On a Greek bus, stopped at night, a roadside in Arcadia, a blind man was led with his bouzouki case down the aisle by hand.
Maybe it happened, as he said, or it was subject to the invented romances of port taverns,
a succession of singers, a prince here, an empress with thoughtful fingers. I always thought of him as paradoxical: lost, as we all really are, but perceptive.
When clouds reflect sunset,
the sea glows red,
wine is invoked,
and the lion fed.
Iris is a rainbow. Iris is a girl. Iris is a woman who thrills. Iris is a flower, blue and pale blue, tinged with white, fragile light. Her scent: violets and rose water. With her smile, with her spindrift of visionary waves, beams, motes, and cool remoteness, Iris is color--water floating in oil, a coil that unravels, a traveler’s tale.
Iris empties the trash, sweeps the floors, stands behind a register and says,
“Yes, M’am, No, M’am, I’m sorry, Sir, will that be all?”
“In my mind,” she says, “I contain dreams. In my eyes, ships drift on epic adventures
that turn into long journeys home, into lives of those who have left and cannot return, not intact.
“Among these islands, I heard the tales, and I retold the tales, old myths, many times twisted to make them whole. Yet the heroes spawned confusion and doubt.
“I fold blue regrets and throw them off red cornices. Drifting downward, they trail clouds of flowery sentiment to be celebrated, not regulated. Love’s allusions are an infinite spectrum,
and I won’t take any more dictation.”
First there was an island, then there was no island, then there was volcano. A tidal wave swept across the Aegean Sea.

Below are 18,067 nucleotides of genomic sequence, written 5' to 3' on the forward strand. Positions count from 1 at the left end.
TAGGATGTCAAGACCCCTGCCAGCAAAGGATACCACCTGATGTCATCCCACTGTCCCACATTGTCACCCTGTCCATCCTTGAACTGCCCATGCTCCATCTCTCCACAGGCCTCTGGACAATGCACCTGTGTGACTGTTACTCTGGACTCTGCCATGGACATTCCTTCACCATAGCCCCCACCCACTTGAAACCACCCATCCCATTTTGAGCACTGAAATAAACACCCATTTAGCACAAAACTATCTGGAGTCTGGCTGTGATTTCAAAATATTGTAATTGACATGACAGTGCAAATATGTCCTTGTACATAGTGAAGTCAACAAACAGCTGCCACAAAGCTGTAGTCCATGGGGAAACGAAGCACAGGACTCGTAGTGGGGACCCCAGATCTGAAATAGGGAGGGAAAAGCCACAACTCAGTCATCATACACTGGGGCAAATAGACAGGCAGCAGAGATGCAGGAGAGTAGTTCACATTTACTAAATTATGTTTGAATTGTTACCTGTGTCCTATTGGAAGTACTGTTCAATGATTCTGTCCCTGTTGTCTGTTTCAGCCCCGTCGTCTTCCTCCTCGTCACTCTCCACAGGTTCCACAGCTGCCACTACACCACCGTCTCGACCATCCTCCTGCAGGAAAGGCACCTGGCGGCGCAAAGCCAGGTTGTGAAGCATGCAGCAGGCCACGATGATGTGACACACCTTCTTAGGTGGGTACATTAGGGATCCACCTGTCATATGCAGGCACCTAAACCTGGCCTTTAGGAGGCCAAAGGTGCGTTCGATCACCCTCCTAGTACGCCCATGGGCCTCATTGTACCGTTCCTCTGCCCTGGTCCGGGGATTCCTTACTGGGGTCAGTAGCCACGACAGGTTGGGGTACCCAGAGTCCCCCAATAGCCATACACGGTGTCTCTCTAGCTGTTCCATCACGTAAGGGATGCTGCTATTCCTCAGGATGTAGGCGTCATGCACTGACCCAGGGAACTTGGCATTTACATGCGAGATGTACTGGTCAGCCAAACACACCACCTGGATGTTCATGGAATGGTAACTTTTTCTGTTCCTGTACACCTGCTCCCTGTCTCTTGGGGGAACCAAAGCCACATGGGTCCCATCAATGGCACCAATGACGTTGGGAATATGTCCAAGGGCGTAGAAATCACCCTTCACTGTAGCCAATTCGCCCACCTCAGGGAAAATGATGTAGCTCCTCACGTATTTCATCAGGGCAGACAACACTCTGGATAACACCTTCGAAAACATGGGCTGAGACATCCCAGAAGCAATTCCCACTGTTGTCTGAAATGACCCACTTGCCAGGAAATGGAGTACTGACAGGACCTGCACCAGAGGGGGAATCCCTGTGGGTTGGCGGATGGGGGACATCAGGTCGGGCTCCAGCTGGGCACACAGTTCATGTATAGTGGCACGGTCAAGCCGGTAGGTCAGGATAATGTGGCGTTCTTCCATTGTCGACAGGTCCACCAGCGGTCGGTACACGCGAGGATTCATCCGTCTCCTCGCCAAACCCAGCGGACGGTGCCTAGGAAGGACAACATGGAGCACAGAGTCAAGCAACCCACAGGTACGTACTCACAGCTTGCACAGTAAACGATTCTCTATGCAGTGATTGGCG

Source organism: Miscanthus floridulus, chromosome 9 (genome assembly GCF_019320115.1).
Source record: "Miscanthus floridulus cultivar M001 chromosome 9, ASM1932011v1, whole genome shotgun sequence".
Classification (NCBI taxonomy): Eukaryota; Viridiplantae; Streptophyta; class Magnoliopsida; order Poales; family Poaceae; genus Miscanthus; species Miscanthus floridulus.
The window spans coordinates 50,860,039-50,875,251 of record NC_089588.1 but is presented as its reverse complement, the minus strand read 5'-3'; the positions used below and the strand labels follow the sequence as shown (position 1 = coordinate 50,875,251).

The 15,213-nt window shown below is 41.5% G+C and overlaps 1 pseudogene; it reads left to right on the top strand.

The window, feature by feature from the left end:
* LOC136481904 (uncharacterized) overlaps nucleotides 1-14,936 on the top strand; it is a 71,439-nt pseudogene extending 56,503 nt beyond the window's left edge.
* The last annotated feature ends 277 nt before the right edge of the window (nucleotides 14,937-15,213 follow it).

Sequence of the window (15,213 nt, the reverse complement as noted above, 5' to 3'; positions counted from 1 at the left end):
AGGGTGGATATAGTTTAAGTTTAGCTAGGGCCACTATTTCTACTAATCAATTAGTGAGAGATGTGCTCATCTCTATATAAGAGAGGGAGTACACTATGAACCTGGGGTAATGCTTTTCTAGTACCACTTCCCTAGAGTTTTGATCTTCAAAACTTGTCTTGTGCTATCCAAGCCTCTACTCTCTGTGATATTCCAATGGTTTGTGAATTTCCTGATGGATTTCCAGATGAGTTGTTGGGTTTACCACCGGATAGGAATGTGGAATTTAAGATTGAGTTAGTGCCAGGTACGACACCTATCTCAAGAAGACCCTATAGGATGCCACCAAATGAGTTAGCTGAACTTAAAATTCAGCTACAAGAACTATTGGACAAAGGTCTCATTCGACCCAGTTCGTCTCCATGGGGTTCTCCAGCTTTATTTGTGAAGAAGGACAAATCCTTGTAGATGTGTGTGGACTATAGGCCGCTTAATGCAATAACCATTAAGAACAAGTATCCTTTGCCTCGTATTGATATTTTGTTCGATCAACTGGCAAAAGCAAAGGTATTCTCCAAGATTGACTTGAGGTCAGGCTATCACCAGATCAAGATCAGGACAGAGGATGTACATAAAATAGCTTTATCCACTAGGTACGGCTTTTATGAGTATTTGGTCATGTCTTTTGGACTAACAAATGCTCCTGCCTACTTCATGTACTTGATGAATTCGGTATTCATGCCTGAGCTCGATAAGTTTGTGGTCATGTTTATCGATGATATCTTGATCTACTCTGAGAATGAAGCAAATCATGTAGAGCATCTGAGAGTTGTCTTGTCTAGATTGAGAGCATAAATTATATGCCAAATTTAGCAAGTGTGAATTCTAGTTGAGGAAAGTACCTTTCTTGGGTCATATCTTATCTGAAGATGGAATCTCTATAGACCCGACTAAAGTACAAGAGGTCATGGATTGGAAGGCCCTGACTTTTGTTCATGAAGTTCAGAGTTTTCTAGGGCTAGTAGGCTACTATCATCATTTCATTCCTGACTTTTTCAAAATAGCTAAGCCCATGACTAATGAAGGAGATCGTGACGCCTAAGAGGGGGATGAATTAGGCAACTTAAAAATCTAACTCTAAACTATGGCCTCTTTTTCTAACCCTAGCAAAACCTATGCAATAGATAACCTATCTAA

At night, survivors walked through the hills, crying the names of the missing.
In their sleep, in their dreams, familiar faces appeared to greet them.
In an old Cycladic sculpture, a marble harp rests on the arm of a marble chair, and a Brancusi-style bard leans back a marble head and supposedly sings and supposedly strums
In these uncertain depths, in these unknown waters, nobody remembers the names,
any of the songs they sang to console them.
Costas wore a scarab ring that came, as he did, in the diaspora from Alexandria. It clicked the glass that covered the map of the Mediterranean on his desk in Athens as he gestured, speaking of the past, his family scattered across several countries. The map depicted a hopelessly cheerful cherub in the empty reaches beyond Crete: eternally puffing rosy cheeks, an angel that portended favorable winds for a sketched ship on a tranquil sea beyond landfall, those wide waters where winds shift quickly and no course stays true.
For a few moments, he recalled the sights for us: the harbor, the streets where he walked everyday, the outskirts that lead into the vast desert. His voice said: “Home.” The ring caught the light, glistened and, so, too, his eyes. You could almost see the mythical lighthouse, the great library gone up in flames. You could almost find the lost tomb of Alexander the Great.
But not quite.
The Homeric epithet ‘the wine-dark sea” has reached an apogee of speculation about ‘wine-dark’ and the sea. The Comma Queen of the New Yorker said she never saw such a thing and speculated on theories that included blue for red, and blind epic poets do the chromatic song-cycle, or the way to say achoo in Attic Greek. In turn, this mention engendered three reader letters about such things as looking down from Melville’s platonic crow’s nest and seeing wine in the ocean, or a fortuitously stretched linguistic confusion that somehow involve eyes, color, time, promethean pronouns, Homer’s poetry, and the Odyssey.